Let us say we have a $k$ dimensional closed, compact, and orientable surface $S$ with a differential form $\omega$ defined on it. Stokes theorem tells us that: $$ \int_S \mathrm{d} \omega = \int_{\partial S} \omega $$ Now, because this is a closed surface, $\partial S$ is empty, hence: $$ \int_S \mathrm{d} \omega = \int_{\partial S} \omega =0 $$ Now, I would like to use this fact to show that there exists a point $p$ on S such that: $$ \mathrm{d}\omega_p (v_1,...,v_k) =0 $$ for any tangent vectors $v_1,...,v_k$ at $p$. I understand that the whole integral above is $0$, but I feel like this could occur due to positive and negative components cancelling out.


Let $\nu$ denote the volume form on $M$, and because $d\omega$ is a top form there must be a function $f:M \to \mathbb{R}$ so that we can write $$d\omega = f \cdot \nu$$ and in particular the integral can be written as

\begin{align} \int_M d\omega = \int_M f \cdot \nu= 0 \end{align}

Now the cases to consider are either $f$ is changing sign or $f$ is not changing sign. If $f$ is changing sign then by continuity there must be some point $p$ so that $f(p) = 0$ and thus $d\omega$ is $0$ at $p$.

If $f$ is not changing sign then the fact that the integral is $0$ will imply that $f$ is equal to $0$ and therefore we again obtain a point $p$ where $f$ and consequently $d\omega$ is $0$.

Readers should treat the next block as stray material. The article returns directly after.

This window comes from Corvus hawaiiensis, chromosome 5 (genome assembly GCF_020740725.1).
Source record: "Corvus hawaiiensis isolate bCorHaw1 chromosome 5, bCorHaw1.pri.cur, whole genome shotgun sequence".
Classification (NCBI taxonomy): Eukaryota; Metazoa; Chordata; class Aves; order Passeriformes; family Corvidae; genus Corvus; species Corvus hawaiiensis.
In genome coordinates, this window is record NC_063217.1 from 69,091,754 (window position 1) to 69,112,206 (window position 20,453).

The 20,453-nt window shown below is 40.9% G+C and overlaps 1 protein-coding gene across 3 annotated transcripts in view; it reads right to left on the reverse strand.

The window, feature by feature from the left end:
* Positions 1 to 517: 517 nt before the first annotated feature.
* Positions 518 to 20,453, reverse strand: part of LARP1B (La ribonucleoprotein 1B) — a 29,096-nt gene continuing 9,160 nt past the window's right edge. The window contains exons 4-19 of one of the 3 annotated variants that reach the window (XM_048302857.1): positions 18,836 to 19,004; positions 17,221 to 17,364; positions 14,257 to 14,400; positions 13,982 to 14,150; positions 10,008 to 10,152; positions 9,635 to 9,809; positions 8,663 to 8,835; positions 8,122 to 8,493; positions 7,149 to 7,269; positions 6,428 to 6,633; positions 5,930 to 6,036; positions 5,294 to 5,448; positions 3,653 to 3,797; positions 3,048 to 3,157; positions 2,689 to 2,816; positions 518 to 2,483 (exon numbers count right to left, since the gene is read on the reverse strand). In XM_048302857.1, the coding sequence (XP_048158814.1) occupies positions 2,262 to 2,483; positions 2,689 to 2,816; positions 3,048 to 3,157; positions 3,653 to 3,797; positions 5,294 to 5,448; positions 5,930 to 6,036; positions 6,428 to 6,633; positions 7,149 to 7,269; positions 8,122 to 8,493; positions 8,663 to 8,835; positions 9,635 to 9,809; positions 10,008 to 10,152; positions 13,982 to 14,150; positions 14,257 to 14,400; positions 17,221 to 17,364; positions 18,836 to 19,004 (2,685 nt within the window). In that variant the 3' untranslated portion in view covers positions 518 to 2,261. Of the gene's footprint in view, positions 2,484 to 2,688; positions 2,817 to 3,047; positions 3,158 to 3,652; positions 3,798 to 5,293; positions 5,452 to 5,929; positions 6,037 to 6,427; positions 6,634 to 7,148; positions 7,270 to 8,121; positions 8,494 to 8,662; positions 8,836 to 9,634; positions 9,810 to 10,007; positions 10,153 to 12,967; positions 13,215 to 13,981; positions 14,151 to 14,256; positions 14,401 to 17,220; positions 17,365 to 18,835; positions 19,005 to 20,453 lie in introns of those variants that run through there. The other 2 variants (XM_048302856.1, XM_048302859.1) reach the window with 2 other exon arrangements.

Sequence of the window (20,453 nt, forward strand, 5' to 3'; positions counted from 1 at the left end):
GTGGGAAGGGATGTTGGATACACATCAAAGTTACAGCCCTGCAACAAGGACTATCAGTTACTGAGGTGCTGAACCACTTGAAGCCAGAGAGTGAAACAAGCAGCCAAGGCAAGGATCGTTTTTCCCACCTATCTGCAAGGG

• $\begingroup$ Ah of course! The sign change and intermediate value. Thanks. $\endgroup$ – rubikscube09 Mar 3 '18 at 21:58
  • $\begingroup$ Actually, a question for you: what enables us to write the form in the above way? Say we were integrating over a 2 - dimensional closed surface in $\mathbb{R}^3$. Then because $d \omega$ is a 2-form in $\mathbb{R}^3$, wouldn't it necessarily be written as $d \omega = f_1 dy \wedge dz + f_2 d_x \wedge d_z + f_3 d_x \wedge d_y$? I understand the notion of a top form, but I guess it's the ambient space that is tripping me up. $\endgroup$ – rubikscube09 Mar 3 '18 at 22:29
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    $\begingroup$ You need to be looking in the coordinates of the manifold that you are on. Call that 2-D surface $S$. Then $x$, $y$, $z$ will not be the local coordinates of $S$. So if the local coordinates of $S$ are given by $\phi^1, \phi^2$ you can see that we can write $dx \wedge dy$ as $g_1 d \phi^1 \wedge d \phi^2$ $dx \wedge dz$ as$ g_2 d\phi ^1 \wedge d \phi^2$ and $dy \wedge dz$ as $g_3 d\phi^1 \wedge d\phi^2$ on $S$ $\endgroup$ – Memeboy Inc. Mar 3 '18 at 22:46
  • $\begingroup$ Sorry, I had to edit that a bunch of times I don't know if comments can be previewed haha $\endgroup$ – Memeboy Inc. Mar 3 '18 at 22:51
  • $\begingroup$ No worries. Thanks for the help. $\endgroup$ – rubikscube09 Mar 3 '18 at 22:53

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